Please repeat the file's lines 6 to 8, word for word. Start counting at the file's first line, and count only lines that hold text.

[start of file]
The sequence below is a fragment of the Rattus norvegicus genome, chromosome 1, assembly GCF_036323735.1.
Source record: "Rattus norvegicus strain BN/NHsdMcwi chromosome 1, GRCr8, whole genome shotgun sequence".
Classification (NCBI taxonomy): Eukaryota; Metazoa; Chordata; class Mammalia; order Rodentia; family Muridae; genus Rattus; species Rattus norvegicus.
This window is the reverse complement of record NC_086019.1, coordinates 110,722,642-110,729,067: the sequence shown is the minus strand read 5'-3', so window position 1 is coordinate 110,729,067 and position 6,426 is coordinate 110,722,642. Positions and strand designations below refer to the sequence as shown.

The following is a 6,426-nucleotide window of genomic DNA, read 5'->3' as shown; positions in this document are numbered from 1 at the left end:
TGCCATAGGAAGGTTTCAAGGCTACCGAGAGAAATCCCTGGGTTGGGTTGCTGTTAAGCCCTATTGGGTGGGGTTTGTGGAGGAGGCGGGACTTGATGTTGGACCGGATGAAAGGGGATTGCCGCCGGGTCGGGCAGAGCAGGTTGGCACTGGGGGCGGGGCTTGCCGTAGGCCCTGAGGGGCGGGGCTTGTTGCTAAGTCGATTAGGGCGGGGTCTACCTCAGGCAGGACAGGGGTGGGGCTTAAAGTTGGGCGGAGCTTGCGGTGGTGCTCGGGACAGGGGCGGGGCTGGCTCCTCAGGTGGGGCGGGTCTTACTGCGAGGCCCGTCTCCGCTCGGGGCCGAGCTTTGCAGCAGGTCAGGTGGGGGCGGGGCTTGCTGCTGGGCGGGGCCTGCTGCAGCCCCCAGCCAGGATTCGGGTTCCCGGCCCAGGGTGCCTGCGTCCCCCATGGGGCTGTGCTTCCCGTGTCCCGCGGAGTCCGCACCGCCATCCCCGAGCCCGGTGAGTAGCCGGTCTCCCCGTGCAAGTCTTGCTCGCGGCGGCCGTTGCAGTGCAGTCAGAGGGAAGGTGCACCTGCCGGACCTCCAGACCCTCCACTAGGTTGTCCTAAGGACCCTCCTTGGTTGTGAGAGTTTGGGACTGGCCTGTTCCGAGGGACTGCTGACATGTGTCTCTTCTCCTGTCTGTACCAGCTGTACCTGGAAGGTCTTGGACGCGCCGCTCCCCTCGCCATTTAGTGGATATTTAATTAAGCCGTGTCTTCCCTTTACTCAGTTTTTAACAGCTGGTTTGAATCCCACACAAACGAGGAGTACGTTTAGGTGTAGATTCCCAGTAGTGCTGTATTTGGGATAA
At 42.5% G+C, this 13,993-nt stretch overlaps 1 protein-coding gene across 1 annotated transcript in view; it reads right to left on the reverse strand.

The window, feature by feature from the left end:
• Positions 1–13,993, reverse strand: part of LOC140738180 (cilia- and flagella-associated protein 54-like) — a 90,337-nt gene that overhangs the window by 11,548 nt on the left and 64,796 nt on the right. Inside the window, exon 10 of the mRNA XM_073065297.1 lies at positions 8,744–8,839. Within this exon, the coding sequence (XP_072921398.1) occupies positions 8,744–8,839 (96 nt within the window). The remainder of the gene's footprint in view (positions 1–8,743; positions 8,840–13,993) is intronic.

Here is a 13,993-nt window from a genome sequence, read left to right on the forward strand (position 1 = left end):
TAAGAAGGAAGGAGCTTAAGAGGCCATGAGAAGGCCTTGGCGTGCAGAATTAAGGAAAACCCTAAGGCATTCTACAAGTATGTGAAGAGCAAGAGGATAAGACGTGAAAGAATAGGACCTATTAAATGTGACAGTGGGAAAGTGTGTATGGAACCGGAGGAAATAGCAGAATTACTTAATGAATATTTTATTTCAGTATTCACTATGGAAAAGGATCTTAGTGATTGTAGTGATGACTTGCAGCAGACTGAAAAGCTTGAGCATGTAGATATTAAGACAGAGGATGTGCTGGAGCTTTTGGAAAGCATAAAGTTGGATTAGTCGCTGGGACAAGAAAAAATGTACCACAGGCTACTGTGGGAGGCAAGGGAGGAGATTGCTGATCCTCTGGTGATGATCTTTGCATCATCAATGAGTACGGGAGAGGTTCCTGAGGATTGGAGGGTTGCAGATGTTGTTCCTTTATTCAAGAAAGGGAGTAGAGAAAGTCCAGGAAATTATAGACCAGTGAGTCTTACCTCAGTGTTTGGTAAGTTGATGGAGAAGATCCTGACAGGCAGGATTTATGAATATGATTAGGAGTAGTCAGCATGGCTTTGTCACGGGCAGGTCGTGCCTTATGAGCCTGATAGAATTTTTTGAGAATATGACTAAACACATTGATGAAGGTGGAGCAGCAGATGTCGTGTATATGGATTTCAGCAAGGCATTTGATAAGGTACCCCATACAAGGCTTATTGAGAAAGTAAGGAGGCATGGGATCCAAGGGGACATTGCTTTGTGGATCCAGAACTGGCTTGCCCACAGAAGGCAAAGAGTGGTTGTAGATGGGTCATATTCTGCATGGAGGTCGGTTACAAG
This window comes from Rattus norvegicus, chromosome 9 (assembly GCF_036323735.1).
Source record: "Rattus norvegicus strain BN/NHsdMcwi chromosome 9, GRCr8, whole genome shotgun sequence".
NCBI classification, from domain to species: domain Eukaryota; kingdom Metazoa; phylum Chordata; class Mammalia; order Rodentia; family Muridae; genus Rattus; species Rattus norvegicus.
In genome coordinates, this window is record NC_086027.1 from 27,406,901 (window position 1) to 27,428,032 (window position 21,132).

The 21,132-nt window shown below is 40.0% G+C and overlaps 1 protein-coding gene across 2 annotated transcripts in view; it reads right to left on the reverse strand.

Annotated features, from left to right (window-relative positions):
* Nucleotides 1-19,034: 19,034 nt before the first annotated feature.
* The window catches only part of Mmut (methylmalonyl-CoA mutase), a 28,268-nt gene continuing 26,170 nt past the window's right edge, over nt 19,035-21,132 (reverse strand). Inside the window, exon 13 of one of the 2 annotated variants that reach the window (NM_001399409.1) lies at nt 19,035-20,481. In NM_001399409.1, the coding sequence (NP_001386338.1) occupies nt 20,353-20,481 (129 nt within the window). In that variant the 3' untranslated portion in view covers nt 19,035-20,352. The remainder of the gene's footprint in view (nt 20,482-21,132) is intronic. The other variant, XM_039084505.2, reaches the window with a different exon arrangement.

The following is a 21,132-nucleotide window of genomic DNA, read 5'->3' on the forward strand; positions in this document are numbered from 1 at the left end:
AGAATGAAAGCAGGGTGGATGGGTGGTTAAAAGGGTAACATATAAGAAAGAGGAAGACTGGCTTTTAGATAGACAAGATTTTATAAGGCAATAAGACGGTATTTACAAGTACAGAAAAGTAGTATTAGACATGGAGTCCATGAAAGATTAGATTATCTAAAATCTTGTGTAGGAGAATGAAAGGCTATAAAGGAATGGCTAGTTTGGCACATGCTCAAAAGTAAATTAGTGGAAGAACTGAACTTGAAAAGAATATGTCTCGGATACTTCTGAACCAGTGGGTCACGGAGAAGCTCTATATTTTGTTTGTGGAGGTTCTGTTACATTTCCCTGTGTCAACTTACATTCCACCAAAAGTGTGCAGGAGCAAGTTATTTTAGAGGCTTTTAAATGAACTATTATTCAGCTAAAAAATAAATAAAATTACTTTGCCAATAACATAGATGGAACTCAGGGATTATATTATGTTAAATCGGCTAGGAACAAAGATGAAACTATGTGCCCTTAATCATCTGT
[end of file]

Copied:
TGCCATAGGAAGGTTTCAAGGCTACCGAGAGAAATCCCTGGGTTGGGTTGCTGTTAAGCCCTATTGGGTGGGGTTTGTGGAGGAGGCGGGACTTGATGTTGGACCGGATGAAAGGGGATTGCCGCCGGGTCGGGCAGAGCAGGTTGGCACTGGGGGCGGGGCTTGCCGTAGGCCCTGAGGGGCGGGGCTTGTTGCTAAGTCGATTAGGGCGGGGTCTACCTCAGGCAGGACAGGGGTGGGGCTTAAAGTTGGGCGGAGCTTGCGGTGGTGCTCGGGACAGGGGCGGGGCTGGCTCCTCAGGTGGGGCGGGTCTTACTGCGAGGCCCGTCTCCGCTCGGGGCCGAGCTTTGCAGCAGGTCAGGTGGGGGCGGGGCTTGCTGCTGGGCGGGGCCTGCTGCAGCCCCCAGCCAGGATTCGGGTTCCCGGCCCAGGGTGCCTGCGTCCCCCATGGGGCTGTGCTTCCCGTGTCCCGCGGAGTCCGCACCGCCATCCCCGAGCCCGGTGAGTAGCCGGTCTCCCCGTGCAAGTCTTGCTCGCGGCGGCCGTTGCAGTGCAGTCAGAGGGAAGGTGCACCTGCCGGACCTCCAGACCCTCCACTAGGTTGTCCTAAGGACCCTCCTTGGTTGTGAGAGTTTGGGACTGGCCTGTTCCGAGGGACTGCTGACATGTGTCTCTTCTCCTGTCTGTACCAGCTGTACCTGGAAGGTCTTGGACGCGCCGCTCCCCTCGCCATTTAGTGGATATTTAATTAAGCCGTGTCTTCCCTTTACTCAGTTTTTAACAGCTGGTTTGAATCCCACACAAACGAGGAGTACGTTTAGGTGTAGATTCCCAGTAGTGCTGTATTTGGGATAA
At 42.5% G+C, this 13,993-nt stretch overlaps 1 protein-coding gene across 1 annotated transcript in view; it reads right to left on the reverse strand.

The window, feature by feature from the left end: